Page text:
So how does this work?  A person indirectly discriminates against another if the complainant possesses any of the protected characteristics other than pregnancy and maternity and:

  • He/she applies the provision, criteria or practice (“PCP”) to the complainant and
  • He/she applies or would apply the same PCP to persons who do not possess the same protected characteristics as the complainant, and that PCP puts or would put persons who possess the complainant’s protected characteristics at a particular disadvantage when compared with persons who do not possess it, and that PCP puts, or would put, this individual complainant at that disadvantage and the person cannot show that the PCP is a “proportionate means of achieving a legitimate aim”.

It is important to note that PCPs include not only criteria that an employer imposes openly, but also practices that or in fact applies without it being written down or otherwise made official.  It must also be the PCP which puts the complainant at a disadvantage, not some other factor which is self-inflicted.  For instance to comply with a PCP you might still be placed at a disadvantage.  It requires that the complainant would be put at a particular disadvantage by implication of the PCP.  It follows that under the current test, it is possible for a person to be put at a particular disadvantage by the PCP even though that person was in fact able however reluctantly, to comply with it.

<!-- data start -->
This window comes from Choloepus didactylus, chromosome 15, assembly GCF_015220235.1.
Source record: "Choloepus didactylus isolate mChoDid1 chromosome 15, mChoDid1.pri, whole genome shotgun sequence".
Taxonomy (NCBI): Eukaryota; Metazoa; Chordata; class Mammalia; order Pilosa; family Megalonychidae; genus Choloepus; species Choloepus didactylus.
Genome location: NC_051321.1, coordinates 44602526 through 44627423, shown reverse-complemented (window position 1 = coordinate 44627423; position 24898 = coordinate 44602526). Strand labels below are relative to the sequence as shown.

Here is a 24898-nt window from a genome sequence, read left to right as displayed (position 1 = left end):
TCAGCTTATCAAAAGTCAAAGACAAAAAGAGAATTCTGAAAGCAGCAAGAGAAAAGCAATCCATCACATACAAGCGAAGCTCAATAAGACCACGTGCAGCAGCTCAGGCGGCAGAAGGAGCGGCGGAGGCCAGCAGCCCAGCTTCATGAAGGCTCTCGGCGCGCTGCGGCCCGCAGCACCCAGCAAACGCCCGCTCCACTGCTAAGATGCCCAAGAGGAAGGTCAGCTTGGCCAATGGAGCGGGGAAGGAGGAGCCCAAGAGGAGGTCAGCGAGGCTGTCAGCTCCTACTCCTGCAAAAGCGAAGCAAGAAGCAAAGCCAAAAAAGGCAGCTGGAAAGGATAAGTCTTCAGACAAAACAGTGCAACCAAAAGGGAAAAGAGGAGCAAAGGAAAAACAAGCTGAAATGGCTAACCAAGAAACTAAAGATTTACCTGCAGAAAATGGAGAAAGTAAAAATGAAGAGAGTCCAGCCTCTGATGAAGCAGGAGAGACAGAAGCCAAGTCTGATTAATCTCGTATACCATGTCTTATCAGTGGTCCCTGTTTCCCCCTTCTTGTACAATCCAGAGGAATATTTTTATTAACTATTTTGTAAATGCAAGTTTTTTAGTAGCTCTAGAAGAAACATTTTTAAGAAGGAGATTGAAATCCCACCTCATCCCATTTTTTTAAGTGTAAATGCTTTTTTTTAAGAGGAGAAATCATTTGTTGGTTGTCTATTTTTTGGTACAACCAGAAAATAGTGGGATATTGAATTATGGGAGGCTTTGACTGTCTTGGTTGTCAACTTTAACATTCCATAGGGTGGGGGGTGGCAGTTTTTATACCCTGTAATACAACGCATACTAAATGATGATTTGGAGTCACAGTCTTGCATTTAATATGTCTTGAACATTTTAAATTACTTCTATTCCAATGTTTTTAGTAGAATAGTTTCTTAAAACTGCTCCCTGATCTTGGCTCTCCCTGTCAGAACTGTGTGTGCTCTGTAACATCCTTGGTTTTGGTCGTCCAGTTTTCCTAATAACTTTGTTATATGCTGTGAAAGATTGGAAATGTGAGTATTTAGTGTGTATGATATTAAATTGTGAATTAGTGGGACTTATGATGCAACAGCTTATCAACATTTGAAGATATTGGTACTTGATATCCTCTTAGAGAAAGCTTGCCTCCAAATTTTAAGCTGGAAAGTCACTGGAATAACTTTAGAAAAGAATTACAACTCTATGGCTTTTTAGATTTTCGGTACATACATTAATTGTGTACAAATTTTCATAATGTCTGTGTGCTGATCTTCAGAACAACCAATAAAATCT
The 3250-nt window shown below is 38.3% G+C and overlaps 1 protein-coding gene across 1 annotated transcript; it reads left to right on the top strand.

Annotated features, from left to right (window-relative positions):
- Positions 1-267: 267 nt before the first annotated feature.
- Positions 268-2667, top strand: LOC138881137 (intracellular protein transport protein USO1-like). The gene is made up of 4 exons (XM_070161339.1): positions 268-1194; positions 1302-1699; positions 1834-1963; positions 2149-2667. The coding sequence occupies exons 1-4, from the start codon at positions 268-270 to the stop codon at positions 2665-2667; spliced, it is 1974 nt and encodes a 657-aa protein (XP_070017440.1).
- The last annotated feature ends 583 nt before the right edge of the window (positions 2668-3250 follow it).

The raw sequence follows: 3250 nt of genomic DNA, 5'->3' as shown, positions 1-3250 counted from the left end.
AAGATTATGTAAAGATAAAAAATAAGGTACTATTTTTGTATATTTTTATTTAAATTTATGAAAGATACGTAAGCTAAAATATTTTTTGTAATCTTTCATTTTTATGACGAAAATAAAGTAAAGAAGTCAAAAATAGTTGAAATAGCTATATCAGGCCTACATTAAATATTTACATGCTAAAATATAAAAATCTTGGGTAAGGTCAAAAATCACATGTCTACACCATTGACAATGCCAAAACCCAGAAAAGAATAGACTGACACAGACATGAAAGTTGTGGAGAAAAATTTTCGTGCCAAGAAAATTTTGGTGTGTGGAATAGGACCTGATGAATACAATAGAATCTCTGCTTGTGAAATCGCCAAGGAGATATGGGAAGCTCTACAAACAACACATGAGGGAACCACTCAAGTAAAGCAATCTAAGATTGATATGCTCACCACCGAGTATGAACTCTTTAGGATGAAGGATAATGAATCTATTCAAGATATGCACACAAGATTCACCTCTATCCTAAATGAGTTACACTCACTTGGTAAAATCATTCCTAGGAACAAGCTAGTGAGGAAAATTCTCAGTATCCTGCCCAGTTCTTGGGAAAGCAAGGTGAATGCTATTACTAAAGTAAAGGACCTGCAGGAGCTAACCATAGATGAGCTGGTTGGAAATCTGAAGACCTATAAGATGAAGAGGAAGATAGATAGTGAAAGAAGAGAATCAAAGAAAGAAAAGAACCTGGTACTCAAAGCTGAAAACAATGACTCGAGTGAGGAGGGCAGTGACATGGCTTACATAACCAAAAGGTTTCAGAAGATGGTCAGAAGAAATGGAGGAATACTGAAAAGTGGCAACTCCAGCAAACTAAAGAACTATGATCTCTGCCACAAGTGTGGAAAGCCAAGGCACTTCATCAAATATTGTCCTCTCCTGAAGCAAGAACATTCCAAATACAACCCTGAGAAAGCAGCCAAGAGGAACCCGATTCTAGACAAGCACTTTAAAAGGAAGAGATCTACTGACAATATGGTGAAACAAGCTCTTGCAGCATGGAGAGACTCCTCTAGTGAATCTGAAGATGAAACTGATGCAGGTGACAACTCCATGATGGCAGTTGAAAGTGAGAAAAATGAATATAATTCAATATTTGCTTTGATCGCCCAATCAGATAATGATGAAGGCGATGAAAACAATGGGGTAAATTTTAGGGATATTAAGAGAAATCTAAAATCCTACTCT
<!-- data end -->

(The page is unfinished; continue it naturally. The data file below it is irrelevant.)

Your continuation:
The particular disadvantage point is important probably most so because it was intended to signify that the disadvantage must be substantial and not merely trivial or theoretical.  It is also important to note that unlike direct discrimination, a potential “defence” to indirect discrimination is justification where the person accused of getting direct discrimination can show that the PCP was a proportionate means of achieving a legitimate aim.

Employers should also be aware that the legal responsibility to prevent unlawful discrimination also extends to recruitment selection, training, promotion and dismissal policies and practices.

I was once interviewed for a paralegal position. I had to go through a typing test, a drafting test and an interview with the head of the department. In that interview I was told that:

“well…then there is the fact that you are not a native speaker…”

I did not get the job.

In hindsight, I think it is interesting that on both occasions, what was picked up on was the fact that I was Swedish and/or not a native speaker. Perhaps people have caught on to the fact that you could not for instance say,